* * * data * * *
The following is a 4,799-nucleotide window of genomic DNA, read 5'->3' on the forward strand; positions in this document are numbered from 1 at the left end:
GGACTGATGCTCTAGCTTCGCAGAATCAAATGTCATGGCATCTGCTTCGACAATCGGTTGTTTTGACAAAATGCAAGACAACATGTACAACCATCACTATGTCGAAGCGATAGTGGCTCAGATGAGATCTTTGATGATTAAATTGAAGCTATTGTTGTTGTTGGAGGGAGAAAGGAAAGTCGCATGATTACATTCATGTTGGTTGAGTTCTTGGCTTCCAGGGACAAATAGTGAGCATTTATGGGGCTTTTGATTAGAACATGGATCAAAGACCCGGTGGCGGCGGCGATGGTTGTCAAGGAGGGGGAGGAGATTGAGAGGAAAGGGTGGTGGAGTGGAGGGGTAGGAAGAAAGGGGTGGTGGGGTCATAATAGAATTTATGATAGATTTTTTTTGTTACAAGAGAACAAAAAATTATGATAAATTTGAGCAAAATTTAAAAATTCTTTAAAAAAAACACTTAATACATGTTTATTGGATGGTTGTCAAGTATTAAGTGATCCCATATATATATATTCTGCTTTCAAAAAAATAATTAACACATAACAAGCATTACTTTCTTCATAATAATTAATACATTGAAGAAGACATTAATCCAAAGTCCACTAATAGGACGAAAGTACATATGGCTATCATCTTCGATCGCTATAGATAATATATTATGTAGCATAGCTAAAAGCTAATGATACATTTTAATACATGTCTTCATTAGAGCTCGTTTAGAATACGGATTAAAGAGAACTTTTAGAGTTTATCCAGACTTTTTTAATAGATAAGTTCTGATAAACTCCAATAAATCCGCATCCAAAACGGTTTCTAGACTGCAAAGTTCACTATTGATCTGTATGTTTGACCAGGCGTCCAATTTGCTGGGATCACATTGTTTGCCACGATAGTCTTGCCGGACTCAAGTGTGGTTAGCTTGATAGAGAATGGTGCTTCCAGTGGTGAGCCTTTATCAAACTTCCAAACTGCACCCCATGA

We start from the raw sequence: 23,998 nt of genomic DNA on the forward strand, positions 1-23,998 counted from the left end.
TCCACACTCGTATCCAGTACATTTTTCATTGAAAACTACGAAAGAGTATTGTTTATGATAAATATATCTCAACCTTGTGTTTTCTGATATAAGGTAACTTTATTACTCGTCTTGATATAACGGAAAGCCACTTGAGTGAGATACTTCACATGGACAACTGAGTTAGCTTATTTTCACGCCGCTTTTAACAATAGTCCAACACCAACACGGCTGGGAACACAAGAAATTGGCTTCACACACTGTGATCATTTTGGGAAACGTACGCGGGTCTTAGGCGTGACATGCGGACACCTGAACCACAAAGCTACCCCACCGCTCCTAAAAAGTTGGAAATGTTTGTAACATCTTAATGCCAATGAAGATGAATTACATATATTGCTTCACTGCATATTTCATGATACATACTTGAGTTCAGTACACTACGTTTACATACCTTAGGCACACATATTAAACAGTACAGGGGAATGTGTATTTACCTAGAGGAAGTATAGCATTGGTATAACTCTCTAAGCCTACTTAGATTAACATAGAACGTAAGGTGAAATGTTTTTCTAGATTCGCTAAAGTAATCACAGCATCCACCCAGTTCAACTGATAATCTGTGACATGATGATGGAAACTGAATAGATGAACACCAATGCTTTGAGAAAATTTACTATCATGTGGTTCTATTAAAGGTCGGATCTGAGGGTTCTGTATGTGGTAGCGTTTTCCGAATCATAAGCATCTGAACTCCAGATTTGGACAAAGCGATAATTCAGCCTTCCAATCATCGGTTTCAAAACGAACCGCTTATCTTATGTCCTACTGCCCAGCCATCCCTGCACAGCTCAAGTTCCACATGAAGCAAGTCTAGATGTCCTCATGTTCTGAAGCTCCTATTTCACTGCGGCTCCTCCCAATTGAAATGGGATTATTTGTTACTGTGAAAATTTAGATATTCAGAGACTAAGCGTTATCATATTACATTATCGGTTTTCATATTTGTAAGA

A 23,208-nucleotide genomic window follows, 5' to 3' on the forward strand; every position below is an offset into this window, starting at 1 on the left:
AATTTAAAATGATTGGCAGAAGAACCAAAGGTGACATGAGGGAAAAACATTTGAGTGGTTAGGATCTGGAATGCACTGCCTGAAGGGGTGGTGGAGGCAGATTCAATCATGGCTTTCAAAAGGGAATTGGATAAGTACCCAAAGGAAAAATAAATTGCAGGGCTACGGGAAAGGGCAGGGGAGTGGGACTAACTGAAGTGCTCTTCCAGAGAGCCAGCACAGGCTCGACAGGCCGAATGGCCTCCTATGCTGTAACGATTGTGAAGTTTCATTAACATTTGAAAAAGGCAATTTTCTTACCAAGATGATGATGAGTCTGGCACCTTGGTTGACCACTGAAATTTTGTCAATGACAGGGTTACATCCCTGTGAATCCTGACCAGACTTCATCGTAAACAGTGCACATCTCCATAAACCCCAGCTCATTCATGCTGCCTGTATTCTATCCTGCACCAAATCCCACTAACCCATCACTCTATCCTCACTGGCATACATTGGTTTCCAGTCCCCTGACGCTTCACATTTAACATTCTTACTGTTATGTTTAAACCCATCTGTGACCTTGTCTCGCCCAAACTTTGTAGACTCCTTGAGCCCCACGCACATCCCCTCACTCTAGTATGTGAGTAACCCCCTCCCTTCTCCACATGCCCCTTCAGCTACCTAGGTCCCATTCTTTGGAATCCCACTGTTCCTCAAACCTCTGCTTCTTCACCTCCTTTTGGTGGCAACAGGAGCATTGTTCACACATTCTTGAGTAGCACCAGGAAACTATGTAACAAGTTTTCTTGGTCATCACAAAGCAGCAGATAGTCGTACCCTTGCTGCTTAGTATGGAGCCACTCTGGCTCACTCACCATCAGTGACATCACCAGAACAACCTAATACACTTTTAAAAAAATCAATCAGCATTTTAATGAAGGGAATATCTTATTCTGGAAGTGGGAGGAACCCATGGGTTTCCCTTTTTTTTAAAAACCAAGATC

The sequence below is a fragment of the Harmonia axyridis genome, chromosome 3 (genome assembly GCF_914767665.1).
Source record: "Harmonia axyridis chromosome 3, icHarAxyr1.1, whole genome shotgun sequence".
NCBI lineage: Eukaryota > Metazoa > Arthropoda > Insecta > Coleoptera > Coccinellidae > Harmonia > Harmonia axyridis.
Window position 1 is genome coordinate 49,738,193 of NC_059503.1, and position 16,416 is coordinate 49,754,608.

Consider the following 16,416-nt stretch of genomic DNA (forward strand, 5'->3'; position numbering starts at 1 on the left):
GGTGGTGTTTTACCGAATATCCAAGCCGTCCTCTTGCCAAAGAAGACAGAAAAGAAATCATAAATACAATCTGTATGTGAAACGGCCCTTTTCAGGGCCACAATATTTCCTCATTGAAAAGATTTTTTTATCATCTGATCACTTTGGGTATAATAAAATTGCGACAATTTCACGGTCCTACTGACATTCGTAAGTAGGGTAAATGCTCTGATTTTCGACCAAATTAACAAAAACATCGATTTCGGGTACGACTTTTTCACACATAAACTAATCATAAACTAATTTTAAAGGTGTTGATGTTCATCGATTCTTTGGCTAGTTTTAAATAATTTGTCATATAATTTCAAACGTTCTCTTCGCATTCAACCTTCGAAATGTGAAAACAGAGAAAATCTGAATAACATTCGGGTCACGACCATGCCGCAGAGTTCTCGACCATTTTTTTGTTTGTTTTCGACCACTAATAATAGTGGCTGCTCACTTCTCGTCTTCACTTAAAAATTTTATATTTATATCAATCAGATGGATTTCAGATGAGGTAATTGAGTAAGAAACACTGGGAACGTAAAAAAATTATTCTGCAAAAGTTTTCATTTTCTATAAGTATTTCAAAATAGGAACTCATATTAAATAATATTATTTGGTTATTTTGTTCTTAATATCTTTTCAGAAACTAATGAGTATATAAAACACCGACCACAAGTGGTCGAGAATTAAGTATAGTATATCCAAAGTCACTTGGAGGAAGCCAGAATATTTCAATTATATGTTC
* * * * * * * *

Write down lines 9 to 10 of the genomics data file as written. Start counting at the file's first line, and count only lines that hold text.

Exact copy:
NCBI lineage: Eukaryota > Metazoa > Arthropoda > Insecta > Coleoptera > Coccinellidae > Harmonia > Harmonia axyridis.
Window position 1 is genome coordinate 49,738,193 of NC_059503.1, and position 16,416 is coordinate 49,754,608.